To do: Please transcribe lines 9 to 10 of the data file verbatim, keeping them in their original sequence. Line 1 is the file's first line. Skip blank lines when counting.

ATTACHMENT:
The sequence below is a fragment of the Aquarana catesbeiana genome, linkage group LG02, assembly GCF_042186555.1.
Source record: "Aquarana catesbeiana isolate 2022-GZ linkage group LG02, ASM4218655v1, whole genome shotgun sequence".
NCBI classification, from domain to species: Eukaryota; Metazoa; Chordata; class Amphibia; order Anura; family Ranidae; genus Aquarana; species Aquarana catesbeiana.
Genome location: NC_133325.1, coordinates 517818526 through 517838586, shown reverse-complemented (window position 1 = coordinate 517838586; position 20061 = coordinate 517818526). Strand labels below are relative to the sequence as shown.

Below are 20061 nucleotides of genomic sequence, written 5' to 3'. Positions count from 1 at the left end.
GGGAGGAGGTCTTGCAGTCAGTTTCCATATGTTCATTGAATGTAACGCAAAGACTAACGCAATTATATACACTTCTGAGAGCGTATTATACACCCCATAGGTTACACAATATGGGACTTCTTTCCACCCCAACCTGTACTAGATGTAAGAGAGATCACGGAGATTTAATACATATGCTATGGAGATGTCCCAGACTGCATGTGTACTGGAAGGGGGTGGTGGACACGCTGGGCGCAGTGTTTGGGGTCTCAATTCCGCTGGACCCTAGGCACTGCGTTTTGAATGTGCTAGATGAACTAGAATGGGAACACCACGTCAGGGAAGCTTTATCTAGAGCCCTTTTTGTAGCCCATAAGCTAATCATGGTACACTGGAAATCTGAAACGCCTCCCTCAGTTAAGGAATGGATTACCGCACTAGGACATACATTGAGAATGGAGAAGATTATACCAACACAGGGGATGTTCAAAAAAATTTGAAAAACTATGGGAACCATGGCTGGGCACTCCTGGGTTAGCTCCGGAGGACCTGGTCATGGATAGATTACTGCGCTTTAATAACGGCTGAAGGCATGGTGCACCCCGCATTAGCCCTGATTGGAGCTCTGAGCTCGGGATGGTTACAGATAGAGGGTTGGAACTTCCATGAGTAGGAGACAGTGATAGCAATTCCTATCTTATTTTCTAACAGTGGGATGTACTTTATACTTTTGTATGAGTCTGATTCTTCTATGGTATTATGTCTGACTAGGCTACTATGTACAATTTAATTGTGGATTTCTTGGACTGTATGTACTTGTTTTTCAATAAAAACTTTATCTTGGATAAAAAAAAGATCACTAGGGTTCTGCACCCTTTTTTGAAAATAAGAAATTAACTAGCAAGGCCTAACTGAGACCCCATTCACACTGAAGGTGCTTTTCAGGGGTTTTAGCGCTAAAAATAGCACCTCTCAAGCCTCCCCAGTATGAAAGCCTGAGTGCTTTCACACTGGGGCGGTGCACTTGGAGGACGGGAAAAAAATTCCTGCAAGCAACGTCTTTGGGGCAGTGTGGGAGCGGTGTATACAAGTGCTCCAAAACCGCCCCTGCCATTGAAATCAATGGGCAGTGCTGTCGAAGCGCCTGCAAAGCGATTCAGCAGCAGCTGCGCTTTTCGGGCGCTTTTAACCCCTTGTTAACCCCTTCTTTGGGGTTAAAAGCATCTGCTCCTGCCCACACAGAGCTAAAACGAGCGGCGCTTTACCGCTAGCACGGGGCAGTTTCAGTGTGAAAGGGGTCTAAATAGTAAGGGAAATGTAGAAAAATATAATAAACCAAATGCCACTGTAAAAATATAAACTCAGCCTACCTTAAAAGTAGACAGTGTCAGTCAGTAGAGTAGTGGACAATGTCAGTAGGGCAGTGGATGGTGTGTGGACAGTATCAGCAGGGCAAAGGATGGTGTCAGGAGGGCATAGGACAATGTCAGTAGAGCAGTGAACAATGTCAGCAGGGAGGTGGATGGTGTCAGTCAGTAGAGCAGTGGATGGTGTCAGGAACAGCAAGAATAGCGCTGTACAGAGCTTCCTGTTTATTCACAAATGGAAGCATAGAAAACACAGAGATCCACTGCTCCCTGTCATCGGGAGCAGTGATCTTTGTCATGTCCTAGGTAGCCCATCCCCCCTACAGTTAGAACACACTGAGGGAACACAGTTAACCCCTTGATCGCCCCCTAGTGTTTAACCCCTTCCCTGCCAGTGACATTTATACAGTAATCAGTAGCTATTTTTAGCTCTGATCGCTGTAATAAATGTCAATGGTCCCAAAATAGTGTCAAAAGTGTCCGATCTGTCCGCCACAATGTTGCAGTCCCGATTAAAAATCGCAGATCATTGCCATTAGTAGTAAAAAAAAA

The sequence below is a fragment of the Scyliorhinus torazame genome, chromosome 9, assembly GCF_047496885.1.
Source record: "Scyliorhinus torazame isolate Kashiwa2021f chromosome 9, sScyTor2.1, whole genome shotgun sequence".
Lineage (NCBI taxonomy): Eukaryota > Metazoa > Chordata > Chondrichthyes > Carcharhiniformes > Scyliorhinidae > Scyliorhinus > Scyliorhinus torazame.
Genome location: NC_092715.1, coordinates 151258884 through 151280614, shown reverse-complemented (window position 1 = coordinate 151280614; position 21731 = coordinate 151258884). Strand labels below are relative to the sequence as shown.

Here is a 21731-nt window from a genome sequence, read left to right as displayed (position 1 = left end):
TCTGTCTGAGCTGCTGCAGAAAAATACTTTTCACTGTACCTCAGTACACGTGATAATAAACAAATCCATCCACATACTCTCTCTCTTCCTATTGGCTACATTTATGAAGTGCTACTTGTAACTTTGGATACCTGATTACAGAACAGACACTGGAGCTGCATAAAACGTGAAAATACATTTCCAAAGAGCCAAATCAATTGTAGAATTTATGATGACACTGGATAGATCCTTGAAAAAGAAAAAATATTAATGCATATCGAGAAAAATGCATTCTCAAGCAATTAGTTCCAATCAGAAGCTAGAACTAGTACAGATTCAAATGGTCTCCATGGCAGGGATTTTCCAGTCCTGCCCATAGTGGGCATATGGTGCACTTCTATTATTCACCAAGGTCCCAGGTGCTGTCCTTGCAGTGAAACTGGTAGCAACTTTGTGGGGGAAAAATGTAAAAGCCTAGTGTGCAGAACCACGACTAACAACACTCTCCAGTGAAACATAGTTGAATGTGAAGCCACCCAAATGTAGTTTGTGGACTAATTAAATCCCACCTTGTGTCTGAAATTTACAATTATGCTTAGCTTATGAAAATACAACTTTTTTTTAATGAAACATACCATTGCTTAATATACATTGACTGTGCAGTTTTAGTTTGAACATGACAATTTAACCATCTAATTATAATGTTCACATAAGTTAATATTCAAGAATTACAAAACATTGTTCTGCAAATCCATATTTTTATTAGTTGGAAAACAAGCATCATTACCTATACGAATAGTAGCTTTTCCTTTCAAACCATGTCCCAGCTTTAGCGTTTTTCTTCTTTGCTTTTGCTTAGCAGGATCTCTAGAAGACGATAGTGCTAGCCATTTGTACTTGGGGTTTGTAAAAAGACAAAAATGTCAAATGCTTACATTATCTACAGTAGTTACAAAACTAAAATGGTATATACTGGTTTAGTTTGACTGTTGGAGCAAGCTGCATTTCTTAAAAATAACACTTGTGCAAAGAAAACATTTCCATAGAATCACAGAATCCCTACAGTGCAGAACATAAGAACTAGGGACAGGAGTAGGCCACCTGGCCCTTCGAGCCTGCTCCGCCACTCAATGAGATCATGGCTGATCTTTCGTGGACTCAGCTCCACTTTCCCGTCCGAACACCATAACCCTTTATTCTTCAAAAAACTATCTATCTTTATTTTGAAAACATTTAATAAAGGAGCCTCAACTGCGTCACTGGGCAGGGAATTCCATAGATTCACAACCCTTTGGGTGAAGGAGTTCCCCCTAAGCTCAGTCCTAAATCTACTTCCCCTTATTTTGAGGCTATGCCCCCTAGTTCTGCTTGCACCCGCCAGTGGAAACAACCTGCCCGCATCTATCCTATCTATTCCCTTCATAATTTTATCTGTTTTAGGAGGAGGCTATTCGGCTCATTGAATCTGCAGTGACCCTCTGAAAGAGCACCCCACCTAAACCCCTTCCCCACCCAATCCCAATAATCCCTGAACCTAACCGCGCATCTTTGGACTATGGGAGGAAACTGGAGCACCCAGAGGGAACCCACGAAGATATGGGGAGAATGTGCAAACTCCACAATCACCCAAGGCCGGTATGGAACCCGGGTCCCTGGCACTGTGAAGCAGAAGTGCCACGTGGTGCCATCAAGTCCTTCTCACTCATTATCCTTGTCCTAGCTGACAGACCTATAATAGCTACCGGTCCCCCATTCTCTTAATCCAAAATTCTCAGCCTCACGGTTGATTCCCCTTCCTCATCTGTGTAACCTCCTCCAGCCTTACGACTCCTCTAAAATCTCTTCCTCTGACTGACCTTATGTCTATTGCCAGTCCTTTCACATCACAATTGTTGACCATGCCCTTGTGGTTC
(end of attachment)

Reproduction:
Lineage (NCBI taxonomy): Eukaryota > Metazoa > Chordata > Chondrichthyes > Carcharhiniformes > Scyliorhinidae > Scyliorhinus > Scyliorhinus torazame.
Genome location: NC_092715.1, coordinates 151258884 through 151280614, shown reverse-complemented (window position 1 = coordinate 151280614; position 21731 = coordinate 151258884). Strand labels below are relative to the sequence as shown.